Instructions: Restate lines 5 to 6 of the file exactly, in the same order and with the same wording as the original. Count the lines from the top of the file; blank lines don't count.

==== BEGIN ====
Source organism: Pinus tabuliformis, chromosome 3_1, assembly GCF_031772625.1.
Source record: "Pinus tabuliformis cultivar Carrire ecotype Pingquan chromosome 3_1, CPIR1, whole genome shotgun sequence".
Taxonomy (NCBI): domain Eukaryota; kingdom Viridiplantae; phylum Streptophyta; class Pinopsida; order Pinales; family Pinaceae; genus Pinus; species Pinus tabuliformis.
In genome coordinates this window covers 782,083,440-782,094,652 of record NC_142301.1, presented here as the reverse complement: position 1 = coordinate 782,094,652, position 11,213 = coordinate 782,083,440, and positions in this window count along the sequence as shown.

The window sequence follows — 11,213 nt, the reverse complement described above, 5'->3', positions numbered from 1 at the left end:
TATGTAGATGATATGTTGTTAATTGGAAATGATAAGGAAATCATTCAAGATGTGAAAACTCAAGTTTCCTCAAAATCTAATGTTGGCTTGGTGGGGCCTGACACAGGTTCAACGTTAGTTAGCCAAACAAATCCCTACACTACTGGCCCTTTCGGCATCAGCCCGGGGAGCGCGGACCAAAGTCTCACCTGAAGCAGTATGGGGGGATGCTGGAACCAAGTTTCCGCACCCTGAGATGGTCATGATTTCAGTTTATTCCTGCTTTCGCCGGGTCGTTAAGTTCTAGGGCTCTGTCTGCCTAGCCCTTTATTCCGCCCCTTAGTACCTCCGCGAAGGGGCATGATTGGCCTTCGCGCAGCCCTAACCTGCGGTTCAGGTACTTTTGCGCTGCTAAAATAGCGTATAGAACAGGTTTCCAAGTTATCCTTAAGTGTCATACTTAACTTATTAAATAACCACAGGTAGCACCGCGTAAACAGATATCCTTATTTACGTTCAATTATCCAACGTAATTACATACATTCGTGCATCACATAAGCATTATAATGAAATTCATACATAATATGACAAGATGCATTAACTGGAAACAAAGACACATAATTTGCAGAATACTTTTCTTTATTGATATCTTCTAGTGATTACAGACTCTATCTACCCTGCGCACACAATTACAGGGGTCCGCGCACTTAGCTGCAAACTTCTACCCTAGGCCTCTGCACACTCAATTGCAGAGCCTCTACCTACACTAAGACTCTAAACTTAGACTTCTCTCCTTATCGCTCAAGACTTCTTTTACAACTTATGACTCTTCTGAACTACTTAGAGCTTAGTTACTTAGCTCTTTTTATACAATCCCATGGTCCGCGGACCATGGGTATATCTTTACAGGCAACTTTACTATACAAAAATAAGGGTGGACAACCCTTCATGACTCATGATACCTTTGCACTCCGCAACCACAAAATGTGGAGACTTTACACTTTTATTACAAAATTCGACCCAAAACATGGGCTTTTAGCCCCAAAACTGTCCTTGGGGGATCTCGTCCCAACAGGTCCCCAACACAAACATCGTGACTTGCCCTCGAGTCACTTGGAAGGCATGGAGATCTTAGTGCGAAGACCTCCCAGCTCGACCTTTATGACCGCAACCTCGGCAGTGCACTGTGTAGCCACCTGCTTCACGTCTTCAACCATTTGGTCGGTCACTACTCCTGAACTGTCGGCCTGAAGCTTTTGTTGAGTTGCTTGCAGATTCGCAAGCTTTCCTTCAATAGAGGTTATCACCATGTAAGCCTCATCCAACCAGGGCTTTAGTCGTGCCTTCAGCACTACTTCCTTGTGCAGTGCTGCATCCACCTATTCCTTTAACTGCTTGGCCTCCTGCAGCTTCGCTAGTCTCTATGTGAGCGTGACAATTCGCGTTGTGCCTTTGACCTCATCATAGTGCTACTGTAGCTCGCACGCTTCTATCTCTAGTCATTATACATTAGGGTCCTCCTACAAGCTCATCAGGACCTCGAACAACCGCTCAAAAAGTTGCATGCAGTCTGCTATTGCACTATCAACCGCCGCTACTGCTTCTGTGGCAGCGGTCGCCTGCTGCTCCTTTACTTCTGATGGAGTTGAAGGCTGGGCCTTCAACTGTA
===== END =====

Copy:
The window sequence follows — 11,213 nt, the reverse complement described above, 5'->3', positions numbered from 1 at the left end:
TATGTAGATGATATGTTGTTAATTGGAAATGATAAGGAAATCATTCAAGATGTGAAAACTCAAGTTTCCTCAAAATCTAATGTTGGCTTGGTGGGGCCTGACACAGGTTCAACGTTAGTTAGCCAAACAAATCCCTACACTACTGGCCCTTTCGGCATCAGCCCGGGGAGCGCGGACCAAAGTCTCACCTGAAGCAGTATGGGGGGATGCTGGAACCAAGTTTCCGCACCCTGAGATGGTCATGATTTCAGTTTATTCCTGCTTTCGCCGGGTCGTTAAGTTCTAGGGCTCTGTCTGCCTAGCCCTTTATTCCGCCCCTTAGTACCTCCGCGAAGGGGCATGATTGGCCTTCGCGCAGCCCTAACCTGCGGTTCAGGTACTTTTGCGCTGCTAAAATAGCGTATAGAACAGGTTTCCAAGTTATCCTTAAGTGTCATACTTAACTTATTAAATAACCACAGGTAGCACCGCGTAAACAGATATCCTTATTTACGTTCAATTATCCAACGTAATTACATACATTCGTGCATCACATAAGCATTATAATGAAATTCATACATAATATGACAAGATGCATTAACTGGAAACAAAGACACATAATTTGCAGAATACTTTTCTTTATTGATATCTTCTAGTGATTACAGACTCTATCTACCCTGCGCACACAATTACAGGGGTCCGCGCACTTAGCTGCAAACTTCTACCCTAGGCCTCTGCACACTCAATTGCAGAGCCTCTACCTACACTAAGACTCTAAACTTAGACTTCTCTCCTTATCGCTCAAGACTTCTTTTACAACTTATGACTCTTCTGAACTACTTAGAGCTTAGTTACTTAGCTCTTTTTATACAATCCCATGGTCCGCGGACCATGGGTATATCTTTACAGGCAACTTTACTATACAAAAATAAGGGTGGACAACCCTTCATGACTCATGATACCTTTGCACTCCGCAACCACAAAATGTGGAGACTTTACACTTTTATTACAAAATTCGACCCAAAACATGGGCTTTTAGCCCCAAAACTGTCCTTGGGGGATCTCGTCCCAACAGGTCCCCAACACAAACATCGTGACTTGCCCTCGAGTCACTTGGAAGGCATGGAGATCTTAGTGCGAAGACCTCCCAGCTCGACCTTTATGACCGCAACCTCGGCAGTGCACTGTGTAGCCACCTGCTTCACGTCTTCAACCATTTGGTCGGTCACTACTCCTGAACTGTCGGCCTGAAGCTTTTGTTGAGTTGCTTGCAGATTCGCAAGCTTTCCTTCAATAGAGGTTATCACCATGTAAGCCTCATCCAACCAGGGCTTTAGTCGTGCCTTCAGCACTACTTCCTTGTGCAGTGCTGCATCCACCTATTCCTTTAACTGCTTGGCCTCCTGCAGCTTCGCTAGTCTCTATGTGAGCGTGACAATTCGCGTTGTGCCTTTGACCTCATCATAGTGCTACTGTAGCTCGCACGCTTCTATCTCTAGTCATTATACATTAGGGTCCTCCTACAAGCTCATCAGGACCTCGAACAACCGCTCAAAAAGTTGCATGCAGTCTGCTATTGCACTATCAACCGCCGCTACTGCTTCTGTGGCAGCGGTCGCCTGCTGCTCCTTTACTTCTGATGGAGTTGAAGGCTGGGCCTTCAACTGTA